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Memory Drum Theory’s Projection

The Goal of the Research

The goal of the study was to look into memory drum theory’s projection that the increase in simple reaction time (SRT) was proportional to the complexity of the response to be instigated (Anson, 1982).

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How the Goal Relates to My Research

The author hypothesized that multifaceted reactions elicited by lengthy programs required a substantial storage space on the memory drum (Anson, 1982). As a result, more time would be needed to read out the instructions before initiating movement. These predictions were corroborated by the memory drum test experiments by Henry and Rogers (Anson, 1982). Producing different types of motions in various sport activities requires different sets of instructions, which vary in complexity. Going by the findings of Anson (1982), it would be expected that the attentional focus would differ based on the complexity of instructions thus affecting the reaction times of these activities. Therefore, there was a need to investigate the impact of instruction complexity on reaction times as this would help commentators to simplify key instructions to obtain optimal starts in races.

Summary

Nine participants were subjected to SRT conditions described by Henry and Rogers to examine the effect of complexity of response on SRT. The second experimental conditions involving 11 participants analyzed the impact of anatomical unit, degree, and target size on SRT, premotor time, as well as motor time. It was observed that maintaining the same level of complexity and increasing the anatomical unit led to an increase in SRT. However, this increase was only realized in the motor time component. This observation was attributed to electromechanical program delays. Peripheral events, for example, the length of time that agonist muscles were required to exert the maximum activity to initiate rapid movement, could account for the observed increase in motor time. Reducing the target size increased the SRT, premotor, and motor times. Extent did not affect the SRT. The study concluded that SRT could be explained by different dynamics.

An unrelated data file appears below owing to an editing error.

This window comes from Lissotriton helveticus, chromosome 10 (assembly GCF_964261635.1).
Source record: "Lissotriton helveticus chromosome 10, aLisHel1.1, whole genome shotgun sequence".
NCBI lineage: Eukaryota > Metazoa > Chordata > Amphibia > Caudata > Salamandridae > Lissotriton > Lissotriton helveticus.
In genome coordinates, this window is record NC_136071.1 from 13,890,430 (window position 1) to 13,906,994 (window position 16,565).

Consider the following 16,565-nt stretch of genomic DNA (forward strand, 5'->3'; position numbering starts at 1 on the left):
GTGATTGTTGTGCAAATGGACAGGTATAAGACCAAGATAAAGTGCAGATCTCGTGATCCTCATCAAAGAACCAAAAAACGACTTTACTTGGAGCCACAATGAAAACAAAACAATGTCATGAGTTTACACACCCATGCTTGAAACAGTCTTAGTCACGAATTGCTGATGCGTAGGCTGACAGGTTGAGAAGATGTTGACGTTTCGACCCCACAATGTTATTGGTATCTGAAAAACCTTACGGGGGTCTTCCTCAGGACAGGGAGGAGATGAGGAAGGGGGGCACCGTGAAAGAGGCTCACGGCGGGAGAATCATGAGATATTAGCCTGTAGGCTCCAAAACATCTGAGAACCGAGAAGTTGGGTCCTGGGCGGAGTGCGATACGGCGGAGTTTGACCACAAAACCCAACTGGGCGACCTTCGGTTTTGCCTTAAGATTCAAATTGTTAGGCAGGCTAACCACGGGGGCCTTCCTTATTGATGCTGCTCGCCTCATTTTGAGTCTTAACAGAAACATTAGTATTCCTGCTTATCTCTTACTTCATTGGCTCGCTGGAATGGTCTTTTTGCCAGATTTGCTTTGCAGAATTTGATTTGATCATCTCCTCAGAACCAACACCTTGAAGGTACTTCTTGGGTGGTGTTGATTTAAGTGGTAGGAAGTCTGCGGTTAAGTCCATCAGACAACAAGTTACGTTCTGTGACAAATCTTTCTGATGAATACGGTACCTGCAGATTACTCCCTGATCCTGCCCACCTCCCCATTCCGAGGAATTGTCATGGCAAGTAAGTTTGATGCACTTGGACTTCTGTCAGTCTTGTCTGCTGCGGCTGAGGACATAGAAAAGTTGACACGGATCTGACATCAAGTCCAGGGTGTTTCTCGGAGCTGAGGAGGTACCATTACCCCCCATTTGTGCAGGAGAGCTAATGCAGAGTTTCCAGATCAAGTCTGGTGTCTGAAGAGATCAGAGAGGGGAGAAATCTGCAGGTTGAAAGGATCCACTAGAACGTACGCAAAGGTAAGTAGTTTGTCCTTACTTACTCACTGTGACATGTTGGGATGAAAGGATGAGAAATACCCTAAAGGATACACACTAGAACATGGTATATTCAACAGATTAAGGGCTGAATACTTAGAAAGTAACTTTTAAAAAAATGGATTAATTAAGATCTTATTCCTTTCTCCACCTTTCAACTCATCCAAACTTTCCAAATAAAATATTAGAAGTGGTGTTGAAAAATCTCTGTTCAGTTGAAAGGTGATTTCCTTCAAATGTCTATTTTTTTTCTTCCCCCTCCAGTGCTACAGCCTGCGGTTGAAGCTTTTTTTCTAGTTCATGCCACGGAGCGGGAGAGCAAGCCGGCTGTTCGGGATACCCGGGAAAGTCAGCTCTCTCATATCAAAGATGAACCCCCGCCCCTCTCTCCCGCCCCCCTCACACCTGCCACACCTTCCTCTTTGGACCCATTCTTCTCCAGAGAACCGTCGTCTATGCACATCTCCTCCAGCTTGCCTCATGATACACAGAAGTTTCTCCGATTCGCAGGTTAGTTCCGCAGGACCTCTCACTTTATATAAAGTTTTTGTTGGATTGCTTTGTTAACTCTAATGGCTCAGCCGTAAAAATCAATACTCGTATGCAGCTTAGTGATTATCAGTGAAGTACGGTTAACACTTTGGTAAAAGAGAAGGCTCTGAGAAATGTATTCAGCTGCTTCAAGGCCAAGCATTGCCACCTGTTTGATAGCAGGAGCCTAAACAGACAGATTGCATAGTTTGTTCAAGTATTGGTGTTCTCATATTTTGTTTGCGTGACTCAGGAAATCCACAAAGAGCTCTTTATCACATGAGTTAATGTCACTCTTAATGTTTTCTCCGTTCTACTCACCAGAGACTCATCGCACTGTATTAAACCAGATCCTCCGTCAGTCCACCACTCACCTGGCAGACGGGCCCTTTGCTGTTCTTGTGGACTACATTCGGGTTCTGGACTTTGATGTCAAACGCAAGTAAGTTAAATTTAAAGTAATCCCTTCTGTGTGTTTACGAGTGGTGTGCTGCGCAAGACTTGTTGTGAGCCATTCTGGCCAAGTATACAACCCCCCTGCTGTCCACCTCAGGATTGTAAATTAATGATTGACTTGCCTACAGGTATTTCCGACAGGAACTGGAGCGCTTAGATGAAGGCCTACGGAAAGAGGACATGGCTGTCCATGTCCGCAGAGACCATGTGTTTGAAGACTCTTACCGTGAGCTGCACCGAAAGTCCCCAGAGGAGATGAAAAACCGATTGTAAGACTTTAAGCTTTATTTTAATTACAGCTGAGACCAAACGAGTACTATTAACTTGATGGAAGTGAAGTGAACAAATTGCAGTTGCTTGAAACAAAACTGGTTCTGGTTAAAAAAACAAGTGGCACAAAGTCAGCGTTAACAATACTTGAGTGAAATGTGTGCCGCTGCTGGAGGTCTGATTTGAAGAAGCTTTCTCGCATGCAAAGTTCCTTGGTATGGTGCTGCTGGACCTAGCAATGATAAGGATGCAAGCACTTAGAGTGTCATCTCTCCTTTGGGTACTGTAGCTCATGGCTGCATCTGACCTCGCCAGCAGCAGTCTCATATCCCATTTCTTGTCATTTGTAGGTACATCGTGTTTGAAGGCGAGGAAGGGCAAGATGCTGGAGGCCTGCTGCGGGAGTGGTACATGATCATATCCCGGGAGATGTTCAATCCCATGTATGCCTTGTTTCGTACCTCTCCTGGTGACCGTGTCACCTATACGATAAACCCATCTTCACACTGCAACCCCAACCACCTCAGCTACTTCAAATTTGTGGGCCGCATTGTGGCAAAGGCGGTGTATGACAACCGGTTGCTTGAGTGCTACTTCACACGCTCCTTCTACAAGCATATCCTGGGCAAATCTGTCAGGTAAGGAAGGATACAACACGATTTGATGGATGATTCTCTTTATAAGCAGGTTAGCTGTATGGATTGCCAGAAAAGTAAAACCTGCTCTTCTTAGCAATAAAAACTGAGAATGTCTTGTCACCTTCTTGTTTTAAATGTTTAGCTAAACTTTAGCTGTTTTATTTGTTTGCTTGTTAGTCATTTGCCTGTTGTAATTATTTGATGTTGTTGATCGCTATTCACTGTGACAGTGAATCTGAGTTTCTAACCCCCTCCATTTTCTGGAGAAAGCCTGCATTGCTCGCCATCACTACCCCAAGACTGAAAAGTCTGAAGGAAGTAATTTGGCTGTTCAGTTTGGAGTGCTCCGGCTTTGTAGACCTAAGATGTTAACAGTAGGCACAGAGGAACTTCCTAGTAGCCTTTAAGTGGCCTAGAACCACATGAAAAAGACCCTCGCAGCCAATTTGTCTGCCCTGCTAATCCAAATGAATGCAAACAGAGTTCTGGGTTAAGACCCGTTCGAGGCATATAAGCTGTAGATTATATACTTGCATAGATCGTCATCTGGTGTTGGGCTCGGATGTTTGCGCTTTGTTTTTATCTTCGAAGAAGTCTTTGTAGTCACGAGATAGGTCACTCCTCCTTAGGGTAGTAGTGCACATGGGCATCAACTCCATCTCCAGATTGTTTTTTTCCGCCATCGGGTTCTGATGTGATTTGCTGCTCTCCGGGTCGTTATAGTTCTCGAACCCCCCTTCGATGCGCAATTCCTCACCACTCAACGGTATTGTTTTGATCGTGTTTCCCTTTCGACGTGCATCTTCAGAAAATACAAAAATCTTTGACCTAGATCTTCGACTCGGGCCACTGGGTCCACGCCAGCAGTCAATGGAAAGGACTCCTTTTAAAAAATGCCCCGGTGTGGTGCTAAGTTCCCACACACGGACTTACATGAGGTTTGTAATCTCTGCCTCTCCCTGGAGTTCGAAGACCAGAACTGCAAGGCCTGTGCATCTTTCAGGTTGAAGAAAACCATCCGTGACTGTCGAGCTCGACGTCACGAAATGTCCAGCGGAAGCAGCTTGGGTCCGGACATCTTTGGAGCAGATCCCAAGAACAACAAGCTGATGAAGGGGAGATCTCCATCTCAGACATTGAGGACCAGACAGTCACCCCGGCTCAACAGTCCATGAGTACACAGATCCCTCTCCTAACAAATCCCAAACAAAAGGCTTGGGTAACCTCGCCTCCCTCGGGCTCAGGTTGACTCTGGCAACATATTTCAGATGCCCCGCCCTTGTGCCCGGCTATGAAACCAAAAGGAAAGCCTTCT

References

Anson, J. G. (1982). Memory drum theory: Alternative tests and explanations for the complexity effects on simple reaction time. Journal of Motor Behavior, 14(3), 228-246.

Anson, J. G. (1989). Effects of moment of inertia on simple reaction time. Journal of Motor Behavior, 21(1), 60-71.

Christina, R. W., & Rose, D. J. (1985). Premotor and motor reaction time as a function of response complexity. Research Quarterly for Exercise and Sport, 56(4), 306-315.

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StudyCorgi. (2022, January 16). Memory Drum Theory’s Projection. Retrieved from https://studycorgi.com/memory-drum-theorys-projection/

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StudyCorgi. (2022, January 16). Memory Drum Theory’s Projection. https://studycorgi.com/memory-drum-theorys-projection/

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"Memory Drum Theory’s Projection." StudyCorgi, 16 Jan. 2022, studycorgi.com/memory-drum-theorys-projection/.

1. StudyCorgi. "Memory Drum Theory’s Projection." January 16, 2022. https://studycorgi.com/memory-drum-theorys-projection/.


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StudyCorgi. "Memory Drum Theory’s Projection." January 16, 2022. https://studycorgi.com/memory-drum-theorys-projection/.

References

StudyCorgi. 2022. "Memory Drum Theory’s Projection." January 16, 2022. https://studycorgi.com/memory-drum-theorys-projection/.

References

StudyCorgi. (2022) 'Memory Drum Theory’s Projection'. 16 January.

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